History & Structure


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The story of Solvay's Eco-Efficient Products and Processes Laboratory (E2P2L) started in August 2010 when the four funding partners CNRS, ENSL, ECNU and Solvay (Rhodia legacy at the time), signed a letter of intent  stating their willingness to conduct research together at the Shanghai Expo site. 

The founding partners decided to create an international laboratory in China dedicated to sustainable chemistry merging industrial and academic research.


Chronologically, the E2P2 laboratory was set up in three consecutive steps: 

  • Step 1: an official CNRS international joint lab (UMI 3464) was created in March 2011 between the French National Center for Scientific Research (CNRS) and Rhodia (now Solvay). A contract defined five main projects and partner commitments (e.g. number of sponsored researchers and investments).
  • Step 2: A consortium agreement was signed between CNRS, Rhodia, the Ecole Normale Supérieure de Lyon (ENS Lyon), and the East China Normal University (ECNU) with a strong support from the Rhône-Alpes region.
  • Step 3: In 2013, the University of Lille Sciences et Technologies (LST) and the University of Fudan (Shanghai) joined the E2P2L consortium, leading to the present six-partner architecture (Figure 1). CNRS and Solvay perform as the administrative supervisors of the unit, whereas the Unité de Catalyse et Chimie du Solide (UCCS), being federated to LST, was selected as the E2P2L mirror laboratory by CNRS in France.

Apart from the 6 official partners, strong collaborations were established with French and Chinese universities and research institutions, among which the East China University of Science and Technology (ECUST), the University of Poitiers (IC2MP), and the Lanzhou Institute of Chemical Physics (LICP/CAS). In 2016, IC2MP was selected by CNRS as second E2P2L mirror laboratory in France.

E2P2L remains a unique laboratory: it operates at the interface between academic and industrial research with a sound differentiation from other joint research units, both in China and abroad. E2P2L can capture local opportunities such as leveraging of local scientific developments in academia, accessing local scientist talent pool, addressing local environmental issues, and supporting regional growth in Asia.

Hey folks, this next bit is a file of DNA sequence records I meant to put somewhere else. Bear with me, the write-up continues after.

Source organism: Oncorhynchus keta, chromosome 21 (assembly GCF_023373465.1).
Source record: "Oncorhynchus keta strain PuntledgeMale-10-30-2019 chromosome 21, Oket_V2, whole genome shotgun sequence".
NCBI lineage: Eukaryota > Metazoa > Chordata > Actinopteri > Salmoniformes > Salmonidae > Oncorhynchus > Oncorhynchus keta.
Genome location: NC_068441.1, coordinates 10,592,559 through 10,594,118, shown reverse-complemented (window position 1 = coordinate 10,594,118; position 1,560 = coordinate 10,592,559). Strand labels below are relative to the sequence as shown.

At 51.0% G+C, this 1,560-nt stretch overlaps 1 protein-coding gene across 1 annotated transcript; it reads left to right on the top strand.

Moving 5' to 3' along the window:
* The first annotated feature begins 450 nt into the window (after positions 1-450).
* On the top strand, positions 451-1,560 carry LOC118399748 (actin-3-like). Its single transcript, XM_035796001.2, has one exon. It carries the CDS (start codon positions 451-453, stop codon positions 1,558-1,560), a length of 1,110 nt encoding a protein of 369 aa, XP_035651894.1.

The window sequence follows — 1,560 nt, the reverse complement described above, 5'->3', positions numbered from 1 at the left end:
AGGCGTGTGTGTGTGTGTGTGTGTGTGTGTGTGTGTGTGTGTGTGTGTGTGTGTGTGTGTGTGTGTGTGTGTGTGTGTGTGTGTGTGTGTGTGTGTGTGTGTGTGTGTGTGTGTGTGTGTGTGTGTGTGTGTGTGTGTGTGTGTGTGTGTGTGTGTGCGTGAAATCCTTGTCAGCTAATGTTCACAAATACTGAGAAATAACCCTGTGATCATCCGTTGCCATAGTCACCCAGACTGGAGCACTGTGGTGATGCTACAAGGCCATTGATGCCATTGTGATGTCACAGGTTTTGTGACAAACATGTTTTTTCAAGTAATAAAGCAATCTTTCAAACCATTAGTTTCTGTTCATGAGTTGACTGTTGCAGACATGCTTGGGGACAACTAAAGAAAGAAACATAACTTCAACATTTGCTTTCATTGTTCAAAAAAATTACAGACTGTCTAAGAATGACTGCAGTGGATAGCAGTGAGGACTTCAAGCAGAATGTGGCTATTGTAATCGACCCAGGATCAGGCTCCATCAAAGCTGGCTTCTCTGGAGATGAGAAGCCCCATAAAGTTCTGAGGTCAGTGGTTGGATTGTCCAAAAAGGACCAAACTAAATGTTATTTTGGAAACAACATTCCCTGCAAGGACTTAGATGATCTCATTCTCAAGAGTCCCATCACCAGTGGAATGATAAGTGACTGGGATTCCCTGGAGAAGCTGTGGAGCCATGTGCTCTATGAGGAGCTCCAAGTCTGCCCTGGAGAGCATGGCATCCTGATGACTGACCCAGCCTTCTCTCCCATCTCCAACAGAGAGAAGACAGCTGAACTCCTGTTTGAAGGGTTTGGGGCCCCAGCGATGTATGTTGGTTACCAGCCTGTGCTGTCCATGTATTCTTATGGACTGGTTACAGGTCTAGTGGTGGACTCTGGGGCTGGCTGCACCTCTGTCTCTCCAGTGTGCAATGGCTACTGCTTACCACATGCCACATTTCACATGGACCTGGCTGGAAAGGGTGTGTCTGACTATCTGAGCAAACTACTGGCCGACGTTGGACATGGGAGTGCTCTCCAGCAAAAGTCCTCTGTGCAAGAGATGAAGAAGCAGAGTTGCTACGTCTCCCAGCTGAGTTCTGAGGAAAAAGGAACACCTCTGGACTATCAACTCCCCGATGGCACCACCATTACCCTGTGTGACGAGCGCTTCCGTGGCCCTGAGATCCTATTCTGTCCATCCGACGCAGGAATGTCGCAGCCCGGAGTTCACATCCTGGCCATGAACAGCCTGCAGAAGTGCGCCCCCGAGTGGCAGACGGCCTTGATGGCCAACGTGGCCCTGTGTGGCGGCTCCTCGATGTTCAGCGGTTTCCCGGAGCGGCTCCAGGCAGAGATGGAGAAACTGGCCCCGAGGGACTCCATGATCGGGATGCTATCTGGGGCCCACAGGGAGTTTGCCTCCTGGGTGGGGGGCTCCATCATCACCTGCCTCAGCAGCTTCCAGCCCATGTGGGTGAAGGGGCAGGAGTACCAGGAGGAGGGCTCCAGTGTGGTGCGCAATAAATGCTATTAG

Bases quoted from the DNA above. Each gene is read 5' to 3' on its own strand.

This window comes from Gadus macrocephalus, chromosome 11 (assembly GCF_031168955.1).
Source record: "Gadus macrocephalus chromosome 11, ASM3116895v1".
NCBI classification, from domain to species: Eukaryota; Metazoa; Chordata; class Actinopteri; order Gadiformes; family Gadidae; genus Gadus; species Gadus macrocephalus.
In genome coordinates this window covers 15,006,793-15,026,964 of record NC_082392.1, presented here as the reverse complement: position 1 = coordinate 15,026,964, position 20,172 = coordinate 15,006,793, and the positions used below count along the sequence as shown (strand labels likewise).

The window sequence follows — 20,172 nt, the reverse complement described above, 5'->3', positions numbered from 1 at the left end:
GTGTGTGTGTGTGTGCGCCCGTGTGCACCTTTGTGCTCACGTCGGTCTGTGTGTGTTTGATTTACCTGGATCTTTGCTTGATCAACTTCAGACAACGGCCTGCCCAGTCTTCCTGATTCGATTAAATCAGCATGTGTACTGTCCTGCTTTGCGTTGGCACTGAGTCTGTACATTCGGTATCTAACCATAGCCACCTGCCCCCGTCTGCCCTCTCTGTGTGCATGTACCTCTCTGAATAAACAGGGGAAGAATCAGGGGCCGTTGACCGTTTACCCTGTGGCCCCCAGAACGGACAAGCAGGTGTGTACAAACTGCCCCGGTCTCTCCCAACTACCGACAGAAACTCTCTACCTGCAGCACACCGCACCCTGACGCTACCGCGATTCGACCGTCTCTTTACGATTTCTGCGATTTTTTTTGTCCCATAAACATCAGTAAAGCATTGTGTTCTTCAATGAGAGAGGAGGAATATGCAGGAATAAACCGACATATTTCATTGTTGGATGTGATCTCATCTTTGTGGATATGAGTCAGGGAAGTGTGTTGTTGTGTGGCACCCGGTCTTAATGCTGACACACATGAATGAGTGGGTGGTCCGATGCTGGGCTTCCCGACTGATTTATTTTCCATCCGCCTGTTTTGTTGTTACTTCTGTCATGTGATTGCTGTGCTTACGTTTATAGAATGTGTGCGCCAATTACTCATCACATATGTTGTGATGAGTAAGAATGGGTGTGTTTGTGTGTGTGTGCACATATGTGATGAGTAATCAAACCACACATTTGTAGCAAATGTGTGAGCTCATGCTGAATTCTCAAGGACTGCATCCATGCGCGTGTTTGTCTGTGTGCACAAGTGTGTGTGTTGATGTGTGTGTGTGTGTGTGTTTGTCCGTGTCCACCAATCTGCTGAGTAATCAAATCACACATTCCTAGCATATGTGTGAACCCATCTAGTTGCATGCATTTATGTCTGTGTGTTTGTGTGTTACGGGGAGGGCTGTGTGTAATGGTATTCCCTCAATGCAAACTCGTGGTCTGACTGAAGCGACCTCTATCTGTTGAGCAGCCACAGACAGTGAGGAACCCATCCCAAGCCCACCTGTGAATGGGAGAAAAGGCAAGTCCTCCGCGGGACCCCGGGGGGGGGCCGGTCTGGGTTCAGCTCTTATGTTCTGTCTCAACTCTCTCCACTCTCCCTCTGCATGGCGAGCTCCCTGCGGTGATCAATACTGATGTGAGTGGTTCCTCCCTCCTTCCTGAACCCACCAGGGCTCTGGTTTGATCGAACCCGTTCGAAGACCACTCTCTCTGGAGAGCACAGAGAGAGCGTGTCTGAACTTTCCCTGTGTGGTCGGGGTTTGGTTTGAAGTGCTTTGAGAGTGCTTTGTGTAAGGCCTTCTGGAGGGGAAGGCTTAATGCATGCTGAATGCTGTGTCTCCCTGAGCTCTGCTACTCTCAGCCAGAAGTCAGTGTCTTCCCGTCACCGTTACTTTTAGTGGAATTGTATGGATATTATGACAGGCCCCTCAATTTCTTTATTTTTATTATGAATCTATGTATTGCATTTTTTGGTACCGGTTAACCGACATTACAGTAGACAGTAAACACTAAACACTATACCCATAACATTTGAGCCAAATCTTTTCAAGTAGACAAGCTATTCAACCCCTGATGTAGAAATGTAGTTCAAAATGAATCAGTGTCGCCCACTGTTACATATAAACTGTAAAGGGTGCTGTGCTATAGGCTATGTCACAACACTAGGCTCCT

The lab has been structured by creating an international joint lab UMI 3464 (UMI – Unite Mixte Internationale in French) between Solvay and CNRS. Such set-up allows having two partners providing a minimum of funds and resources to the team. Then, a consortium agreement has been signed by all six members of E2P2L stating that the members will collaborate on research projects within the new lab.

Figure 1: six-partner architecture
green_chemistry biomass catalysis E2P2 eco-efficient joint_lab sustainability structure

Each partner brings a unique set of competences and capabilities and E2P2L team is lucky to have the opportunity to work with internationally recognized professors, 3 of whom are academicians (Pr. He Mingyuan, Pr. Philippe Sautet, Pr. Zhao Dongyuan)


Since the birth of E2P2L in 2011, an innovative collaborative management model has been adopted focusing on 3 main bodies of governance for project validation (Figure 2):
  • Steering Committee for Solvay with key internal stakeholders (all 9 month)
    • Technology Platforms
    • Corporate Research Management team (Solvay R&I)
    • Global Business Units (GBU)
  • Steering Committee for UMI with 6 partners (once per year)
  • Scientific Committee for UMI (consultative only regarding scientific excellence, once per year)
In this model, a good alignment between high application potential and innovation based on science is crucial for the success of a project.


Figure 2: Review Process of Eco-Efficient Projects
Review Process of Eco Efficient Projects of E2P2L

The research work, both applied and academic, is focused on the production and application of specialty chemicals (e.g. surfactants, monomers, polymers, additives etc…) using sustainable feedstock such as biomass, carbon dioxide or recycled raw materials with low environmental footprint. Each project has been set-up with clear environmental and economical targets based on Life Cycle Analysis of benchmark technologies. During the life of the project Sustainability Index is then used to assess and position the new solutions developed.

Research Strategy

The research strategy, both academic and applied, focuses on advanced chemo-catalysis applied to the production and application of specialty chemicals, while not excluding breakthrough solutions for the synthesis of commodities. Examples of specialty chemicals encompass bio-based surfactants, bio-based monomers, polymers building blocks, green solvents or additives. The use of sustainable feedstocks such as biomass or carbon dioxide is favored.

Figure 3: From green feedstocks to eco-efficient specialty chemicals via chemo-catalysis.
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